People in Times Square were quizzed on the location of the schools in the Sweet 16 and some guesses were pretty entertaining.
Dream season ends for FAU in 72-71 Final Four loss to Aztecs
HOUSTON (AP) FAU’s debut at the Final Four ended in the most excruciating manner imaginable.
The Owls led for the last 27 minutes, 25 seconds of Saturday night’s game against San Diego State, only to watch their dream of a title become a nightmare when Lamont Butler’s jumper went through the net at the buzzer to give the Aztecs a 72-71 victory.
The Owls made school history by getting here, only to walk off the court in shock as the Aztecs bounced around in celebration.
“I was in shock when the buzzer went off,” said FAU’s Nick Boyd.
Florida Atlantic’s players smiled and many danced on the bench during a second half in which it appeared they’d move within one win of a title no one could have seen coming.
Instead they ended up with a loss that nobody will ever forget.
Butler’s shot goes into the March Madness annals, alongside Jalen Suggs’ long-range buzzer-beater for Gonzaga two years ago in the national semifinal, and even something that happened on this very floor the last time the Final Four was Houston in 2016: Kris Jenkins’ buzzer-beater to win the title for Villanova.
Which means FAU will be remembered alongside UCLA and North Carolina as victims of some of the most crushing last-second losses this tournament has seen.
For so long, it didn’t look like it would go that way.
Jalen Gaffney made a 3-pointer to put the Owls ahead 26-24 with 7:25 left in the first half. FAU didn’t trail again until the buzzer.
The Owls were up by 9 with 11 minutes to go after testing San Diego State’s vaunted defense like no one had in this tournament before the Aztecs started chipping away at the lead.
The Aztecs got within 2 for the first time with about 10 minutes to go and tied it with 4 1/2 minutes left.
Giancarlo Rosado put the Owls back on top with a fadeaway jumper seconds later, but they didn’t make another field goal until Alijah Martin’s layup made it 71-68 with 45 seconds left.
Jaedon LeDee hit a jumper to cut FAU’s lead to 1 with 36 seconds left.
Johnell Davis missed a layup with nine seconds left that would have padded the lead.
Nathan Mensah grabbed a rebound before Butler’s jumper swished through the net at the buzzer to end this Cinderella’s dream season.
AP March Madness coverage: https://apnews.com/hub/march-madness and bracket: https://apnews.com/hub/ncaa-mens-bracket and https://apnews.com/hub/ap-top-25-college-basketball-poll and https://twitter.com/AP-Top25
Clark, Iowa end perfect South Carolina season in Final Four
DALLAS – Caitlin Clark overwhelmed the reigning champions with another sensational game, scoring 41 points to help Iowa spoil South Carolina’s perfect season with a 77-73 victory on Friday night in the Final Four.
The spectacular junior guard set a record for the highest-scoring semifinal game and became the first women’s player to post back-to-back 40-point games in the NCAA Tournament. She now has the Hawkeyes in a spot they’ve never been in before – one victory away from a national championship.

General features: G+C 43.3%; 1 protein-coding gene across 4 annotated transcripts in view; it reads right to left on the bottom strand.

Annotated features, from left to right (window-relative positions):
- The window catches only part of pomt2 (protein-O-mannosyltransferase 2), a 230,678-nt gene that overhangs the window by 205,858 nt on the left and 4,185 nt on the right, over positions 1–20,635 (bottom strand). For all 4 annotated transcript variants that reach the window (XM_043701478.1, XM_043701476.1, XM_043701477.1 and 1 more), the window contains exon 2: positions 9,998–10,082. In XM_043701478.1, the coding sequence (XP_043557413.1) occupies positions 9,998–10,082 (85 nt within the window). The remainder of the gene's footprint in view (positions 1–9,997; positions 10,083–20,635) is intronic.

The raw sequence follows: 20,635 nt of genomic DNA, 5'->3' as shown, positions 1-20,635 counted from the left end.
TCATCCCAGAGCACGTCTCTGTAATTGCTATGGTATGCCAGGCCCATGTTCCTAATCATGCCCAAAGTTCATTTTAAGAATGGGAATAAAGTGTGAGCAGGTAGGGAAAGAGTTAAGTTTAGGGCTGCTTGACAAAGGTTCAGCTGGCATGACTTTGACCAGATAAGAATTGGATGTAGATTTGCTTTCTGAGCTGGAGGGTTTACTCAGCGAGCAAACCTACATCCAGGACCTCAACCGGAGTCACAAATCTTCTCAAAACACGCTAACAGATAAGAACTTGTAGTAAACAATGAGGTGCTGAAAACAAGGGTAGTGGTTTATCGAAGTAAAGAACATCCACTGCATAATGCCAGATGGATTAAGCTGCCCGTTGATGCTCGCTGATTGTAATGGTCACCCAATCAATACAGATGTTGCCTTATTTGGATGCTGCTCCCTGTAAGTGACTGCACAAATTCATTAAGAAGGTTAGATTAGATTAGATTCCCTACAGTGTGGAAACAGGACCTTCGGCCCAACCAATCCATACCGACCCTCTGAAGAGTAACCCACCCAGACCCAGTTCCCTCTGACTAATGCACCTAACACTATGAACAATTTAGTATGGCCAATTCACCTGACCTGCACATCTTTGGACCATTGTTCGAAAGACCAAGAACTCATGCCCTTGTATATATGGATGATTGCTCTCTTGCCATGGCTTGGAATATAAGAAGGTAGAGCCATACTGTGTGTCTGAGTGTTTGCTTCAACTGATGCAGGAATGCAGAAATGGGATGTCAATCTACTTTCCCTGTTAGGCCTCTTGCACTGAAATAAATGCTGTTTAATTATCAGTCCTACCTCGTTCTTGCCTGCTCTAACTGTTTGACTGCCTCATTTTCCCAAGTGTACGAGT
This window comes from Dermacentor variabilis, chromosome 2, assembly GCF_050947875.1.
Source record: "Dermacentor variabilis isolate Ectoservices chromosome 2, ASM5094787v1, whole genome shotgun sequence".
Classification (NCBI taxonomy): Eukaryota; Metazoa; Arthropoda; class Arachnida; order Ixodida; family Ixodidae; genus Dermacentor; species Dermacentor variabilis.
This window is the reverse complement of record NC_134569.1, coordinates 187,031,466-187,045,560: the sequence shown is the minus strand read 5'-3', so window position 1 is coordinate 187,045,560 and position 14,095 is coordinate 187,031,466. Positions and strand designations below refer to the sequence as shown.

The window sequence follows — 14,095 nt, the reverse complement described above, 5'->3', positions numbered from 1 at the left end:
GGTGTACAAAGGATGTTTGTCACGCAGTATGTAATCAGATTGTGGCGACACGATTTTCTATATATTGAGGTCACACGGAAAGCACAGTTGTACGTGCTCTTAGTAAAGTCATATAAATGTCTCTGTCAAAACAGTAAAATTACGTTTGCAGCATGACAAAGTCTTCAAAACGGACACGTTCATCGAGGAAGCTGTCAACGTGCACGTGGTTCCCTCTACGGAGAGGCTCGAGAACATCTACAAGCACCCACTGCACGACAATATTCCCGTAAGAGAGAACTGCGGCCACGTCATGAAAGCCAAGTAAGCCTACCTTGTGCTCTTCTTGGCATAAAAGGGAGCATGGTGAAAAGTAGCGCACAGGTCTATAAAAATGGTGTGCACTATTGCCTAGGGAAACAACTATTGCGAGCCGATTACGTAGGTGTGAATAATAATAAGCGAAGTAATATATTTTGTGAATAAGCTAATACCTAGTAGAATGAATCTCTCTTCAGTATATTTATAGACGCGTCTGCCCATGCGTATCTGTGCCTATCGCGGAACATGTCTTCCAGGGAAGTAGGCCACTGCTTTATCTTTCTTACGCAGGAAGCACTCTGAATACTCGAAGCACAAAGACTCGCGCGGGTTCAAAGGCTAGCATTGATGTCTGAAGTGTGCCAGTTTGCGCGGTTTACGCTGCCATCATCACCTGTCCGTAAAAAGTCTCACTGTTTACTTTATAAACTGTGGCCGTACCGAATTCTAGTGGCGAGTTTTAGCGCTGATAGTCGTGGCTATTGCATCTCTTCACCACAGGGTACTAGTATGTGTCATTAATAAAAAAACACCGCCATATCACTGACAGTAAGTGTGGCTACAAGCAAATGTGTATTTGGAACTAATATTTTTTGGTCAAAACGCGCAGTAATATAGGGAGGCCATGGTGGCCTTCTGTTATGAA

They’ll have to beat another SEC team to do that as Iowa (31-6) will face LSU in the title game on Sunday afternoon. The Tigers beat Virginia Tech in the other national semifinal.
It’s the Tigers’ first appearance in the title game as Kim Mulkey became the second coach to take two different teams to the championship game.
Thanks to the spectacular play of Clark and the historic year by South Carolina, this was one of the most talked about and highly anticipated matchups in women’s Final Four history,
The game lived up to the hype surrounding it- the best player vs. the best team – much to the delight of the sellout crowd of over 19,000 fans.
Coach Dawn Staley and South Carolina (36-1) had won 42 in a row, including last year’s championship game.
This was Iowa’s first appearance in the Final Four in 30 years. The last time the Hawkeyes advanced this far was 1993 and C. Vivian Stringer was the coach of that team that lost to Ohio State in overtime.
Clark wowed the crowd that included Harper Stribe, a young fan of the team who has been battling cancer. She was featured in a surprise video that informed the Hawkeyes’ star that she was the AP Player of the Year.
Trailing 59-55 entering the fourth quarter, South Carolina scored the first five points to take the lead. Clark answered right back with two deep 3-pointers and an assist to Monika Czinano to give the Hawkeyes a 67-62 lead.
South Carolina got within 69-68 on Raven Johnson’s 3-pointer before Clark got a steal for a layup with 3:32 left. Neither team scored again until star Aliyah Boston was fouled with 1:37 left. She made the second of two free throws.
Clark then scored another layup on the other end out of a timeout to make it a four-point game. After a layup by Zia Cooke made it a two-point game with 58 seconds left, the Hawkeyes ran the clock down with McKenna Warnock grabbing a huge offensive rebound off a Clark miss with 18 seconds remaining.